Now that we have a better understanding of how these insurers have set up their organization’s from a security standpoint, we can shift our focus to how insurers use a variety of security technologies to help protect themselves and their customers.
As shown in Table 3, the insurers surveyed currently employ security technologies ranging from encryption for data in transit, biometrics, firewalls and many more. In a reassuring sense, 100% of the insurers surveyed are currently utilizing anti-virus software, spyware/adware detection tools, firewalls, encryption for data in transit and intrusion detection tools.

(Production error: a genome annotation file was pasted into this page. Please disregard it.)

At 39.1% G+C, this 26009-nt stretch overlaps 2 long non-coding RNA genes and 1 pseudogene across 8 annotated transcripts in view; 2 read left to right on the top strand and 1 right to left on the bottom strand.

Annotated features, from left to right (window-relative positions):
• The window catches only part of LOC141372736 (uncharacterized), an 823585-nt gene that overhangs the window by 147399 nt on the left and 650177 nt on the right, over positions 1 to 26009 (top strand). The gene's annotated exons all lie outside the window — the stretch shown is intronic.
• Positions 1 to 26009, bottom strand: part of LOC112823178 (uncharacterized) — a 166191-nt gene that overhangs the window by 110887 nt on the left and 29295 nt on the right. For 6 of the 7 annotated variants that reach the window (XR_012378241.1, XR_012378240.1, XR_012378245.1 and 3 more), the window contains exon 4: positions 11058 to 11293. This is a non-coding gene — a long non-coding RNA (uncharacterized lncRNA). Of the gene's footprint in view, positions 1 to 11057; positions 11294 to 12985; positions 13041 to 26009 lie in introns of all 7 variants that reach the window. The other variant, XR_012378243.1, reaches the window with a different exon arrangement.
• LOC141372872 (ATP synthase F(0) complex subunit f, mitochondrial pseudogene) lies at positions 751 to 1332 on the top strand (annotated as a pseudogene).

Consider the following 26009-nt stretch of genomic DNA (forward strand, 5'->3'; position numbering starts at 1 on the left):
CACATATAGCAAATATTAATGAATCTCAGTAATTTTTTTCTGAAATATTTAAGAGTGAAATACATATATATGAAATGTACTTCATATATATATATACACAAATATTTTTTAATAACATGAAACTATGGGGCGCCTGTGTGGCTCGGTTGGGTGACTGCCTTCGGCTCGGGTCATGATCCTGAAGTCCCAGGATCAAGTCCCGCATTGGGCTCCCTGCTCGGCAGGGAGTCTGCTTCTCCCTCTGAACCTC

Nearly all of the insurers listed that they use file encryption (98%), data loss prevention tools (98%) and vulnerability scanning tools (95%). We can’t stress how important it is for organizations to have a suite of security tools at their disposal to help combat against cyber threats.
With the average per capita cost of a data breach in the United States increasing 13% to $201 from 2013 to 2014, organizations are beginning to allocate the proper resources to information security budgets to combat new attack methods and threats. Just over 81% of those surveyed reported that their information security budgets have increased over the last three years and the other 19% stated that their information security budgets had remained the same.